Summer 2006: Emily has arrived in Ottawa!
Ottawa - May 31, 2006
From 2 June to 4 September 2006, the National Gallery of Canada (NGC) is delighted to invite you to Emily Carr: New Perspectives a personal encounter with Canada's famous West Coast artist Emily Carr (1871-1945). The exhibition examines the artist, celebrated equally as a painter, a writer, a feminist icon and an interpreter of her native province, from several different viewpoints. Presented by Sun Life Financial, the exhibition is a partnership between the National Gallery of Canada and the Vancouver Art Gallery (VAG), which is celebrating its 75th anniversary in 2006.
Emily Carr: New Perspectives is a product of the collaborative work of Johanne Lamoureux, art history professor at the Université de Montréal, Charlie Hill, Curator of Canadian Art at the National Gallery of Canada, and Ian Thom, Senior Curator at the Vancouver Art Gallery. "The starting point of the exhibition is a very interesting investigation of how the different exhibitions presenting Carr's work have contributed to the "invention" of Carr," says NGC Director Pierre Théberge.
The exhibition features some 200 objects-paintings drawings, watercolours, caricatures, ceramics, sculptures, hooked rugs, books, maps, photographs and ephemera-including about 150 works of art by Carr on loan from the NGC, the VAG and other major institutions across the country.
Rather than approach Carr's work chronologically, the exhibition focuses on three pivotal moments in time: her emergence on the national stage, the first historical interpretation of her work, and contemporary reinterpretations. The exhibition begins with a partial reconstruction of the National Gallery's 1927 show Exhibition of Canadian West Coast Art Native and Modern, which affirmed that the art of the First Nations of the West Coast was “one of the most valuable” of Canada's artistic productions and could be a source of inspiration for a national art created by a new generation of artists. In the words of Mr. Théberge, "The National Gallery's Carr exhibition not only introduced her to the Canadian public but also enabled her to meet other contemporary Canadian artists such as the Group of Seven's Lawren Harris, who became her mentor and friend."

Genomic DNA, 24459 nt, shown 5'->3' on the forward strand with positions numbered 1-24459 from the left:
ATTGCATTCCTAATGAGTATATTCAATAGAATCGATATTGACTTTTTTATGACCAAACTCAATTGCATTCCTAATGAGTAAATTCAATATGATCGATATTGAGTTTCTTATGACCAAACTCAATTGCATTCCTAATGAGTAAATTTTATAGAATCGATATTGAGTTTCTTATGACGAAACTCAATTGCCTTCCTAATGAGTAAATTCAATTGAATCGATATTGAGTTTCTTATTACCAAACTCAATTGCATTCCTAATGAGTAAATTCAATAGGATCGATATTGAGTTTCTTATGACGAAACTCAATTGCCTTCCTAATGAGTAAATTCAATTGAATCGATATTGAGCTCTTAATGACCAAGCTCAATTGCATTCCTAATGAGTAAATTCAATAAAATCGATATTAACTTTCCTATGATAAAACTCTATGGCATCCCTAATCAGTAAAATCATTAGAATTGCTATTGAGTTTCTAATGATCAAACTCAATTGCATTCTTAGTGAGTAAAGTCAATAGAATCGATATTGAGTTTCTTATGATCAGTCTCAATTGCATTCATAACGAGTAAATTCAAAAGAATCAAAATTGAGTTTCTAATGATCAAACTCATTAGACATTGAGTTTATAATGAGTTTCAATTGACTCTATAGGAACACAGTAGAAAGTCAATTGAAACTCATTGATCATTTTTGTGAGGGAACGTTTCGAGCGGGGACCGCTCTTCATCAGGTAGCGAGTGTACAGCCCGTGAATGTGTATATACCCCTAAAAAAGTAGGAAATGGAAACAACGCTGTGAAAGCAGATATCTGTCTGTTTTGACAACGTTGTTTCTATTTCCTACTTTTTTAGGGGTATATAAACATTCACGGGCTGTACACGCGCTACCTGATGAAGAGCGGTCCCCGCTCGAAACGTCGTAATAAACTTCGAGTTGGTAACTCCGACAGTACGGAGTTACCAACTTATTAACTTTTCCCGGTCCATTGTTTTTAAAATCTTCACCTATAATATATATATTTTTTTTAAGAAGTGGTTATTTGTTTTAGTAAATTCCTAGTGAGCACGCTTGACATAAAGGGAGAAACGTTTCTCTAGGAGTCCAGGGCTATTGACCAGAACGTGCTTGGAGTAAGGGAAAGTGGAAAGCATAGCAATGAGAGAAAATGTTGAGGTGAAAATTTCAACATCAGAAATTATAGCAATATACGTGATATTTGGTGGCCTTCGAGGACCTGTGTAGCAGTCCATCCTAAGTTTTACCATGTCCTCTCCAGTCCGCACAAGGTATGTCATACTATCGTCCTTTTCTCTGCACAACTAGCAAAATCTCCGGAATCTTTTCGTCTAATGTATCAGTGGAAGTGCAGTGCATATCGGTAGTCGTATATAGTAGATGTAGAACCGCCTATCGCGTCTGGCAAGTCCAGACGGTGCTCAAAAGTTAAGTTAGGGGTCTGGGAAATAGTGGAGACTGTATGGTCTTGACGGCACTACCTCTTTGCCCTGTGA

A second section inspired by the Emily Carr Memorial Exhibition, organized in large part by Lawren Harris and presented at the Art Gallery of Toronto in 1945, the year of her death, follows. That exhibition revealed Emily Carr as a Canadian Modernist artist inspired by her immediate environment, as was the Group of Seven. It underscores her subjective rather than her ethnological approach, and her increasingly spiritual interpretation of nature evident in the sweeping brushstrokes and undulating lines that evoke underbrush, soaring trees and turbulent skies.
The final section offers a contemporary interpretation of the artist's themes. Cedars and skies are juxtaposed with the British Columbia lumber industry in the 1930s, and Carr's totem poles and other images. Her paintings of Native totems and villages are shown alongside those of earlier artists and within the context of the tourist industry of her day. Visitors will come face to face with Emily Carr through her caricatures, self-portraits and writings, and through the eyes of her friends, of art critics and of several generations of art lovers.
"Sun Life Financial is pleased to present this exhibition, which offers a unique opportunity to celebrate our country, our art, our heritage and our natural resources," says Donald A. Stewart, Chief Executive Officer, Sun Life Financial.
A fully illustrated catalogue, Bell audioguides in French and English, a symposium and activities for the whole family complement the exhibition. Please note that if your first name is Emily, no matter how you spell it, you can visit the exhibition for free when accompanied by a friend! All you have to do is show your ID when you arrive at the ticket counter.
After its presentation in Ottawa, Emily Carr: New Perspectives will travel to the Vancouver Art Gallery (7 October 2006 to 7 January 2007), the Art Gallery of Ontario (24 February to 20 May 2007), the Montreal Museum of Fine Arts (21 June to 23 September 2007), and closes at the Glenbow Museum (25 October 2007 to 26 January 2008).
The National Gallery of Canada wishes to thank Sun Life Financial as well as its media partners, la Télévision de Radio-Canada, CBC Television, Le Droit and the Ottawa Citizen. Canadian Heritage supports the exhibition through the Department of the Canada Travelling Exhibitions Indemnification Program.